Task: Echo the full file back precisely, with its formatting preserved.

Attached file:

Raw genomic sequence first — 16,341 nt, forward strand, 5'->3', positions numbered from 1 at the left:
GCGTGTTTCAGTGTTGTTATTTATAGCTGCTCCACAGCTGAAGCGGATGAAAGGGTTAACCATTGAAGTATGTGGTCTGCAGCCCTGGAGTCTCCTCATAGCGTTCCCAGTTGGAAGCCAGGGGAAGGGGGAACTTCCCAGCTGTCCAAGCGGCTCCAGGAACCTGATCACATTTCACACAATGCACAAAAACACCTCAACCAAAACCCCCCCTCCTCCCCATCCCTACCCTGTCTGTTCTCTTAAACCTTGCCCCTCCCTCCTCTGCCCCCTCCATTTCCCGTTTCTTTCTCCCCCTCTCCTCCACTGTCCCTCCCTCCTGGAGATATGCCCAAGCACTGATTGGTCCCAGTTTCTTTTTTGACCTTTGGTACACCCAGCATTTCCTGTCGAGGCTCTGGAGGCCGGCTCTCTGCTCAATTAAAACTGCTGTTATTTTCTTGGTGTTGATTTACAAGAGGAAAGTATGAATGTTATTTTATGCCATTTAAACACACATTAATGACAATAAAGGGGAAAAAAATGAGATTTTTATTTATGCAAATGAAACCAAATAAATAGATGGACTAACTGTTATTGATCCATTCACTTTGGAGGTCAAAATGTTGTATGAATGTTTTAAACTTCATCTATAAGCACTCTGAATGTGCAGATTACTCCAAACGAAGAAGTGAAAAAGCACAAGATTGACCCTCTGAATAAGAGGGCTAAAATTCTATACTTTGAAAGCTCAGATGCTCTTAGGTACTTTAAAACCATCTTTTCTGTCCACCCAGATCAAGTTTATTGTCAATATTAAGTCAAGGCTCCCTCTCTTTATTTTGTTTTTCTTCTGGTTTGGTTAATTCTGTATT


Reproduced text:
Raw genomic sequence first — 16,341 nt, forward strand, 5'->3', positions numbered from 1 at the left:
GCGTGTTTCAGTGTTGTTATTTATAGCTGCTCCACAGCTGAAGCGGATGAAAGGGTTAACCATTGAAGTATGTGGTCTGCAGCCCTGGAGTCTCCTCATAGCGTTCCCAGTTGGAAGCCAGGGGAAGGGGGAACTTCCCAGCTGTCCAAGCGGCTCCAGGAACCTGATCACATTTCACACAATGCACAAAAACACCTCAACCAAAACCCCCCCTCCTCCCCATCCCTACCCTGTCTGTTCTCTTAAACCTTGCCCCTCCCTCCTCTGCCCCCTCCATTTCCCGTTTCTTTCTCCCCCTCTCCTCCACTGTCCCTCCCTCCTGGAGATATGCCCAAGCACTGATTGGTCCCAGTTTCTTTTTTGACCTTTGGTACACCCAGCATTTCCTGTCGAGGCTCTGGAGGCCGGCTCTCTGCTCAATTAAAACTGCTGTTATTTTCTTGGTGTTGATTTACAAGAGGAAAGTATGAATGTTATTTTATGCCATTTAAACACACATTAATGACAATAAAGGGGAAAAAAATGAGATTTTTATTTATGCAAATGAAACCAAATAAATAGATGGACTAACTGTTATTGATCCATTCACTTTGGAGGTCAAAATGTTGTATGAATGTTTTAAACTTCATCTATAAGCACTCTGAATGTGCAGATTACTCCAAACGAAGAAGTGAAAAAGCACAAGATTGACCCTCTGAATAAGAGGGCTAAAATTCTATACTTTGAAAGCTCAGATGCTCTTAGGTACTTTAAAACCATCTTTTCTGTCCACCCAGATCAAGTTTATTGTCAATATTAAGTCAAGGCTCCCTCTCTTTATTTTGTTTTTCTTCTGGTTTGGTTAATTCTGTATT